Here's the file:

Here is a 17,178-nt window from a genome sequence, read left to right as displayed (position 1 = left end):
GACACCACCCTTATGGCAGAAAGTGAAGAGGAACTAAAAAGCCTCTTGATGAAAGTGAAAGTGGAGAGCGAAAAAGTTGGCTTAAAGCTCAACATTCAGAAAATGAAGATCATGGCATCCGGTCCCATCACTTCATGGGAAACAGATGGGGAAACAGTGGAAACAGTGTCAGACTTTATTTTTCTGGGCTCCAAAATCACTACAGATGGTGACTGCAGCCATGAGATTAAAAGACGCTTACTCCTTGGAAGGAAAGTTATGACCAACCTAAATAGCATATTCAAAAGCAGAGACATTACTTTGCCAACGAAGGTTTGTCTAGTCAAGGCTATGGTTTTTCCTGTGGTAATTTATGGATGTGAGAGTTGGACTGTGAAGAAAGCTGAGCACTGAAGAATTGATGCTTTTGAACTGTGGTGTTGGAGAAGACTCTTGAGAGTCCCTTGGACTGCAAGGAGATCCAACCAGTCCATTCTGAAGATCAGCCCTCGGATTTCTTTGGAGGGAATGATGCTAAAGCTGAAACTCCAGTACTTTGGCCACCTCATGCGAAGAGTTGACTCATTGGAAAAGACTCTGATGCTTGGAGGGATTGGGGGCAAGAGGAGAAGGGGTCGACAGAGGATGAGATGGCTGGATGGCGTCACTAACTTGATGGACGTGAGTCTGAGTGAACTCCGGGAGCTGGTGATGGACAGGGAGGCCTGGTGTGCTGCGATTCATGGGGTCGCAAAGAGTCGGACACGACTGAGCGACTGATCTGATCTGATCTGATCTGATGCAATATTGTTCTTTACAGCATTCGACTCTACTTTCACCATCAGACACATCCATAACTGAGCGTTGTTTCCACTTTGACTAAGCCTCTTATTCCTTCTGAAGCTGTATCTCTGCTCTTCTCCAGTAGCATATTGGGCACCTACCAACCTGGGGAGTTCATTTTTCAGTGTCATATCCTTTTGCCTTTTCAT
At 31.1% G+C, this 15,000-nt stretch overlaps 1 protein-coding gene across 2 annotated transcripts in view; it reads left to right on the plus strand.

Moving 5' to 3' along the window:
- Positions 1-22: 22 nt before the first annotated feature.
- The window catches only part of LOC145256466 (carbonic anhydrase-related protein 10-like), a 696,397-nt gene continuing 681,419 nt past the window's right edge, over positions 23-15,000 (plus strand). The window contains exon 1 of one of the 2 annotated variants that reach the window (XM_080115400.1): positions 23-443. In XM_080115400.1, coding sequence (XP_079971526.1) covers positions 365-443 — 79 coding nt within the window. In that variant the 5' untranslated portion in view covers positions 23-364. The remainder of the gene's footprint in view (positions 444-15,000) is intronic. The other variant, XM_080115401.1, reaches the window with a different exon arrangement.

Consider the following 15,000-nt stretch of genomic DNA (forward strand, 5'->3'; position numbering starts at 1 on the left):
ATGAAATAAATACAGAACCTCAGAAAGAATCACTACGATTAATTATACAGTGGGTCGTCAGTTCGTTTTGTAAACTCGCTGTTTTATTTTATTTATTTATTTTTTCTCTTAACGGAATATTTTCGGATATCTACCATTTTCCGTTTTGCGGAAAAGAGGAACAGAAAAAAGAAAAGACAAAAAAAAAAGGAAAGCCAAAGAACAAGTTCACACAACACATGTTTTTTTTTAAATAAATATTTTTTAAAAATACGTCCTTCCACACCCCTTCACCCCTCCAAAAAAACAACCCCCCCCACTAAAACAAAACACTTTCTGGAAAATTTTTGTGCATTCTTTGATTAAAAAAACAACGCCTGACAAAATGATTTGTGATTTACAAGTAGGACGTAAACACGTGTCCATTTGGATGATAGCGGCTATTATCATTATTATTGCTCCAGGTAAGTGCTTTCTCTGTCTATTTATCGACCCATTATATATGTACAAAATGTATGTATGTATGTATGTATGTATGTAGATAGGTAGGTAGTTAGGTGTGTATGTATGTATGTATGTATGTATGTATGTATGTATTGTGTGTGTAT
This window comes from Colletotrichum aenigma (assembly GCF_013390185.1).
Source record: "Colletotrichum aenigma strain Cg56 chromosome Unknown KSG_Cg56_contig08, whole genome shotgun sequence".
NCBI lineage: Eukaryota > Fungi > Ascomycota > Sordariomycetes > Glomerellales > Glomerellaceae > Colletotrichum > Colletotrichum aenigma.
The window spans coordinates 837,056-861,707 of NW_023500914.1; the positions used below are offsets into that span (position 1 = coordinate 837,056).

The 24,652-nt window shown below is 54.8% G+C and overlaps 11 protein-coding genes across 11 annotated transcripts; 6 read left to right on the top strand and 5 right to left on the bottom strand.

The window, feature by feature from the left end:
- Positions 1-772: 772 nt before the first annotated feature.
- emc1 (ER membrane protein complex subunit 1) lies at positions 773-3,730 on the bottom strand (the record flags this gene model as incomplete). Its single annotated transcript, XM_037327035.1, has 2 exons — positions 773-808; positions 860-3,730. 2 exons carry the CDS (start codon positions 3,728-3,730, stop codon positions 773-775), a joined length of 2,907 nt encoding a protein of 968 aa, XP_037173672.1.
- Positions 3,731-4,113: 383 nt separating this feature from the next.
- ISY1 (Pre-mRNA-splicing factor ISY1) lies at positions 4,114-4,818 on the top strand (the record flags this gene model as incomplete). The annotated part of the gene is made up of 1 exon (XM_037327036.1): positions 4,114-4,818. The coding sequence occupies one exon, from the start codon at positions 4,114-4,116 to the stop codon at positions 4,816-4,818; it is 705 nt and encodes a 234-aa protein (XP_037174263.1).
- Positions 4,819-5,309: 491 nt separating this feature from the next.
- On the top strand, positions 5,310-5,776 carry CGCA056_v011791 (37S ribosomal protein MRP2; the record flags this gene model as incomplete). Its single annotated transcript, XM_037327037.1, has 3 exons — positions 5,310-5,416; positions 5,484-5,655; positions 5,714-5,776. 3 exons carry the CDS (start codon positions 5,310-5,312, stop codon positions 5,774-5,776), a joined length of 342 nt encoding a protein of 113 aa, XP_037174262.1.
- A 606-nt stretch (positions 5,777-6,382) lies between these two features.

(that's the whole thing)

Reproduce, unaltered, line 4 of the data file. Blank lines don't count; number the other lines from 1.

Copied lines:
Moving 5' to 3' along the window: